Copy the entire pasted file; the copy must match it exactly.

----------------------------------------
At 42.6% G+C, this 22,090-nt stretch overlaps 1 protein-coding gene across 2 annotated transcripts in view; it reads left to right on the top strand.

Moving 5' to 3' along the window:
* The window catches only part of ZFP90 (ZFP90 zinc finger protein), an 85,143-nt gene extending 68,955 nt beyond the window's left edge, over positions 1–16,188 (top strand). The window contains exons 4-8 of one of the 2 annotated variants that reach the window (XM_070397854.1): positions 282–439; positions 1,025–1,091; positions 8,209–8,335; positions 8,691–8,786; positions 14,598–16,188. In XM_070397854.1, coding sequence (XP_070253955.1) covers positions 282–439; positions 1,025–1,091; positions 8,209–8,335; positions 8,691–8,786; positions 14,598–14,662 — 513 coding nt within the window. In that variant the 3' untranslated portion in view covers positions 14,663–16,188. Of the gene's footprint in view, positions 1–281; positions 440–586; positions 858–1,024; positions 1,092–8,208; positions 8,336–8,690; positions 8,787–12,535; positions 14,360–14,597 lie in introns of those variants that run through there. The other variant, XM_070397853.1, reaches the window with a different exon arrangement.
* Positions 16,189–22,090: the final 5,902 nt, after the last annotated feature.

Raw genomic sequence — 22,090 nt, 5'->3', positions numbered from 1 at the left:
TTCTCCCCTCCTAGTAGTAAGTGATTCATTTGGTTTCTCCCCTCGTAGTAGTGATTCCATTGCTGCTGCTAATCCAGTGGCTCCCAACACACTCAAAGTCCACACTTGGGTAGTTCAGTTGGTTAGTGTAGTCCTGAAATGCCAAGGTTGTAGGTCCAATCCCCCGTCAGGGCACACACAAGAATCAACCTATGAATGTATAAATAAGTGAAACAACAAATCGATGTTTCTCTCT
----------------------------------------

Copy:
At 42.6% G+C, this 22,090-nt stretch overlaps 1 protein-coding gene across 2 annotated transcripts in view; it reads left to right on the top strand.

Moving 5' to 3' along the window:
* The window catches only part of ZFP90 (ZFP90 zinc finger protein), an 85,143-nt gene extending 68,955 nt beyond the window's left edge, over positions 1–16,188 (top strand). The window contains exons 4-8 of one of the 2 annotated variants that reach the window (XM_070397854.1): positions 282–439; positions 1,025–1,091; positions 8,209–8,335; positions 8,691–8,786; positions 14,598–16,188. In XM_070397854.1, coding sequence (XP_070253955.1) covers positions 282–439; positions 1,025–1,091; positions 8,209–8,335; positions 8,691–8,786; positions 14,598–14,662 — 513 coding nt within the window. In that variant the 3' untranslated portion in view covers positions 14,663–16,188. Of the gene's footprint in view, positions 1–281; positions 440–586; positions 858–1,024; positions 1,092–8,208; positions 8,336–8,690; positions 8,787–12,535; positions 14,360–14,597 lie in introns of those variants that run through there. The other variant, XM_070397853.1, reaches the window with a different exon arrangement.
* Positions 16,189–22,090: the final 5,902 nt, after the last annotated feature.

Raw genomic sequence — 22,090 nt, 5'->3', positions numbered from 1 at the left:
TTCTCCCCTCCTAGTAGTAAGTGATTCATTTGGTTTCTCCCCTCGTAGTAGTGATTCCATTGCTGCTGCTAATCCAGTGGCTCCCAACACACTCAAAGTCCACACTTGGGTAGTTCAGTTGGTTAGTGTAGTCCTGAAATGCCAAGGTTGTAGGTCCAATCCCCCGTCAGGGCACACACAAGAATCAACCTATGAATGTATAAATAAGTGAAACAACAAATCGATGTTTCTCTCT